Not surprisingly, the Ontario government’s decision to update the sex education curriculum has been greeted by howls of protest, including here in Rainy River District, where a meeting hosted by the Parents As First Educators (PARE) group drew about 75 people last month at the Emo Inn.
Plenty of Rainy River District eyes are focused on Moose Jaw, Sask. this week, where Devlin native Jenna Enge is playing second for the Northern Ontario rink competing at the Scotties Tournament of Hearts.
It’s great to see French Immersion has been resurrected here after the Northwest Catholic School Board began phasing it out almost a decade ago.
Being bilingual in both official languages obviously is a tremendous asset in a country like Canada—opening doors to future employment opportunities and having a crucial leg up on those applicants who are not.
What will you be doing on Oct. 19? Perhaps voting in a federal election—that is, if the much-ballyhooed fixed-date section of the Canada Elections Act is followed.
There’s increasing speculation, however, that Prime Minister Stephen Harper may send Canadians to the polls perhaps as early as this spring.
Word that 36 assisted living units will be available here to high-risk seniors by 2017, along with six in Emo and additional ones in both Rainy River and Atikokan, is welcome news—and long overdue.
Dogs, geese, and strippers seemed to be the hot topics of conversation here this past week.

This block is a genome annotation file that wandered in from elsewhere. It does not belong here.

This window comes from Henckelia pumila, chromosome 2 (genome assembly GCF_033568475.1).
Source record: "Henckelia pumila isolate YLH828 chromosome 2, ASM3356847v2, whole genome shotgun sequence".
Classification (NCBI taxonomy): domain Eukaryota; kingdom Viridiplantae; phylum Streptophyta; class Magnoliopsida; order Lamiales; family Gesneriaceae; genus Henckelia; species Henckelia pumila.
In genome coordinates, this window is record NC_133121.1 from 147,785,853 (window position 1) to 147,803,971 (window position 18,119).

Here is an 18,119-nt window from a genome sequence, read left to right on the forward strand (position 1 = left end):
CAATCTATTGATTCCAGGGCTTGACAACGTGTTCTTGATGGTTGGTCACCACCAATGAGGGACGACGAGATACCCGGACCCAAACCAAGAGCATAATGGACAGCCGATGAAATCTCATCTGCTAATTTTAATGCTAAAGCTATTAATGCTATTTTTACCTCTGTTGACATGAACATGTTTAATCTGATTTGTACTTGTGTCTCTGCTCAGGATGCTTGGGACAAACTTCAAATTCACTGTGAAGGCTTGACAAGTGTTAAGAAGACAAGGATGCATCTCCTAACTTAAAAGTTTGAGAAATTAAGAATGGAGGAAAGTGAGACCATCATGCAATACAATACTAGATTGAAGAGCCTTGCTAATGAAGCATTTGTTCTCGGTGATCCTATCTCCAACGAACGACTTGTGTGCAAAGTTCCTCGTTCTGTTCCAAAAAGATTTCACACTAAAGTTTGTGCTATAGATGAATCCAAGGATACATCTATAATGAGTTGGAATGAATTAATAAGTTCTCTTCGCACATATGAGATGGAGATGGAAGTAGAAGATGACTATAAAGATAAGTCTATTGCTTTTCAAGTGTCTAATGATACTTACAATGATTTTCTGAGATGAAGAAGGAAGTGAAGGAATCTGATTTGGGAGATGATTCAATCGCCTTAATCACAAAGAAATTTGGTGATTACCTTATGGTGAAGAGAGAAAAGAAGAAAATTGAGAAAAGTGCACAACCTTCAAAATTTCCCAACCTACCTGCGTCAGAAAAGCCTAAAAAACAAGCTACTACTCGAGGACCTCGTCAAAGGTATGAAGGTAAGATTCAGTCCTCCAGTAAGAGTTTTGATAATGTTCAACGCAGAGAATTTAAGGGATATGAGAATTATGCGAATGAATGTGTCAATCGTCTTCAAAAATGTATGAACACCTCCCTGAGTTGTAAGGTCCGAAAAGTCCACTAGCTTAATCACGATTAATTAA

Social media was abuzz over the town’s musing to ban dogs from the Seven Oaks area at the Point while the Times’ weekly web poll on the issue garnered nearly 500 votes as of late this morning.
Town council seems to be over-thinking what should be a fairly straightforward decision to simplify the corporate rate structure for Memorial Sports Centre memberships.
With the future of Our Lady of the Way School in Stratton still in limbo, the Northwest Catholic District School Board now is weighing the merits of consolidating St. Michael’s (JK-Grade 3) and St. Francis (Grade 4-8) here.
There probably aren’t too many people around here who will shed a tear when we say good-bye to 2014 tonight.
To say this was a challenging year is a colossal understatement—from Resolute Forest Products’ decision to permanently close its mill here to battling the rising waters of Rainy Lake and the Rainy River for much of June.
Downtown. Dec. 17, 2024.
The windows are covered in plywood. Someone has sprayed the boards with black spray paint—pictures of ugly beings and foul language.